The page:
LINGUIST List 31.2614

Wed Aug 19 2020

Calls: Gen Ling/Greece

Editor for this issue: Lauren Perkins <>

Date: 19-Aug-2020
From: Iker Salaberri <>
Subject: Investigating language isolates: typological and diachronic perspectives
E-mail this message to a friend

Full Title: Investigating language isolates: typological and diachronic perspectives

Date: 31-Aug-2021 - 03-Sep-2021
Location: Athens, Greece
Contact Person: Iker Salaberri
Meeting Email: < click here to access email >
Web Site:

Linguistic Field(s): General Linguistics

Call Deadline: 01-Nov-2020

Meeting Description:

Recent years have witnessed advances in the study of language isolates (LIs) (Campbell (ed.) 2017). However, and despite the fact that LIs represent nearly 40% of the world’s
language families (Campbell 2017a: xi), they are still underrepresented in part of typological and comparative literature: see, for example, the objections by Miestamo et al. (2016) concerning sampling procedures in Voegelin & Voegelin (1977) and Bybee et al. (1994). In addition, little is known about the histories of most of these languages (Hombert & Philippson 2009).

This state of affairs is due to many reasons: in line with current world-wide tendencies, many LIs are becoming extinct even before they get the chance to be documented (Harrison 2007), and the lack of comprehensive information hinders a correct genetic affiliation of these languages, which often precludes their being treated as isolates (Blench 2017: 162). The lack of research on LIs from specific perspectives, for instance diachronic-historical linguistics, is also influenced by preconceived ideas including the view that isolates do not have a history: Meillet (1925: 11-12), for example, claims that “if a language is isolate, it is deprived of history”.

As a result of this data situation, it is unclear whether LIs are, from a typological and diachronic perspective, similar or different in comparison to non-isolates: whereas some authors contend that “language isolates are not very different from language families composed of multiple members” (Campbell 2017b: 1), other recent studies point in the opposite direction. The latter signal an overrepresentation —or at least presence— of typologically unusual features in isolates, such as the contrast between plain and postaspirate nasals in Nasa Yuwe (Jung 2000: 141-142), verbal allocutivity in Basque, Nambikwara and Pumé (Antonov 2015: 80-81), the lack of an unambiguous standard negative system in Kusunda (Donohue et al. 2014) and a twenty-four-way system of numeral series according to the type of counted objects in Nivkh (Georg 2017: 148-149). Far less is known regarding the diachronic facet of LIs, despite the fact that a few languages such as Basque, Elamite, Mapudungun and Sumerian, among others, have sufficient textual evidence stretching over relatively long periods of time so as to allow for comprehensive historical and philological research (Hayes 1990, Khačikjan 1998, Zúñiga 2006, Campbell 2011, Ulibarri 2013).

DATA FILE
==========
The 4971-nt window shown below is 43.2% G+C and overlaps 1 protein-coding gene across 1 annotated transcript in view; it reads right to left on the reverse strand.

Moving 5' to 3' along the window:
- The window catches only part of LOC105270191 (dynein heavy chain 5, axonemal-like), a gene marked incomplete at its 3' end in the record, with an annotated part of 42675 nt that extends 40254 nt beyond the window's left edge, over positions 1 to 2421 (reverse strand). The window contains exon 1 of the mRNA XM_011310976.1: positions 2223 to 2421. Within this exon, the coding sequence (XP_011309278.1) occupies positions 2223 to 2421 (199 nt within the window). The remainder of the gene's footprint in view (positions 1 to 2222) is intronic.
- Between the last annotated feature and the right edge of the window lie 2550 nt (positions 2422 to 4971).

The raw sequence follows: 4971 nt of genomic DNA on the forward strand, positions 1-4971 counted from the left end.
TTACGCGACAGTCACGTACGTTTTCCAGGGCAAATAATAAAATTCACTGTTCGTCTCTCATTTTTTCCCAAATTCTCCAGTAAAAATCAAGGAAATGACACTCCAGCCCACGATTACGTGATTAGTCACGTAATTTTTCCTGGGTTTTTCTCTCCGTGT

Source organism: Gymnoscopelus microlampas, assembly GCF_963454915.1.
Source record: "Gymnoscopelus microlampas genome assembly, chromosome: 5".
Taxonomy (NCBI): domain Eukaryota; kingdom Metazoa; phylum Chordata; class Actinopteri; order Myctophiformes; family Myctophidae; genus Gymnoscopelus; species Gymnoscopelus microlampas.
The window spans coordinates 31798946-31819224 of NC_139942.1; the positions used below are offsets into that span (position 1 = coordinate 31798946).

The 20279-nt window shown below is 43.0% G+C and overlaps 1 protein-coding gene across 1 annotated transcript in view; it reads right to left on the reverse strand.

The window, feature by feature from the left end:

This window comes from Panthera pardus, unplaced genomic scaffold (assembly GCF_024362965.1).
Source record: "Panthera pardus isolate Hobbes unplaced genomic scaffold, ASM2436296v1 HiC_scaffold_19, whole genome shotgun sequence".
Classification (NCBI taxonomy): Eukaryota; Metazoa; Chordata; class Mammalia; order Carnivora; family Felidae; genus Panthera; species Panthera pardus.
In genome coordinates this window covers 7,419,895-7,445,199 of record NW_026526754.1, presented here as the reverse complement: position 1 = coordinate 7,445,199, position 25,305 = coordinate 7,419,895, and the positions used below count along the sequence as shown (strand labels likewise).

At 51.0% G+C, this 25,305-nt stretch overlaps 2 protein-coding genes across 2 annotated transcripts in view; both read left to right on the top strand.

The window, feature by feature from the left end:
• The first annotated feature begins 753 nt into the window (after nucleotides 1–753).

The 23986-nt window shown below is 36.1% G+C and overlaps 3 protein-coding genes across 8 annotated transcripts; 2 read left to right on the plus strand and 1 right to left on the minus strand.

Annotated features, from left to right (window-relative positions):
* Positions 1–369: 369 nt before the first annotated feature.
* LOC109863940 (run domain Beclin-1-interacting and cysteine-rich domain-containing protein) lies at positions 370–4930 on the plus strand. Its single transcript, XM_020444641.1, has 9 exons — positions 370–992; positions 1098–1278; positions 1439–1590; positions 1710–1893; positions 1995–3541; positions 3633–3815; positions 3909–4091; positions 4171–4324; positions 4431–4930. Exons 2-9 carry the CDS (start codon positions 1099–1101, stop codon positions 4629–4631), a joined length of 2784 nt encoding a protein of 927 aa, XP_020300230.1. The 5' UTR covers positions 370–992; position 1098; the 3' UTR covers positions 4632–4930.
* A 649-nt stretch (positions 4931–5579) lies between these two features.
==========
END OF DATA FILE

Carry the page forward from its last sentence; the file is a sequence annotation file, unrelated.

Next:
Call for Papers:

This workshop is meant to delve deeper into the questions concerning the typological features and histories of LIs from different theoretical perspectives. It is also interested in exploring and discussing recent findings with respect to the documentation and filiation of endangered and poorly described LIs. We welcome contributions that address, among others, the following topics:
- what similarities and differences are there concerning the typological features of language isolates vs. non-isolates?
- how can we advance our knowledge of the history of language isolates?
- what similarities and differences are there concerning the historical changes of language isolates vs. non-isolates?
- how does linguistic contact affect language isolates?
- how much documentation, and of what kind, is necessary to determine the isolate status of languages?

Contributions that address these questions could be oriented in the following manner:
- comparative typological and/or historical studies on isolates and nonisolates;
- corpus studies on the historical development of language isolates;
- studies which attempt internal reconstruction of language isolates;
- studies on the documentation of little-described or previously undescribed language isolates;
- studies that discuss attempts to establish the genetic filiation of language isolates and/or unclassified languages.

Preliminary abstracts of no more than 300 words (excluding references) in .doc, .docx, .odt or .pdf format should be sent before November 1, 2020, to

Page Updated: 19-Aug-2020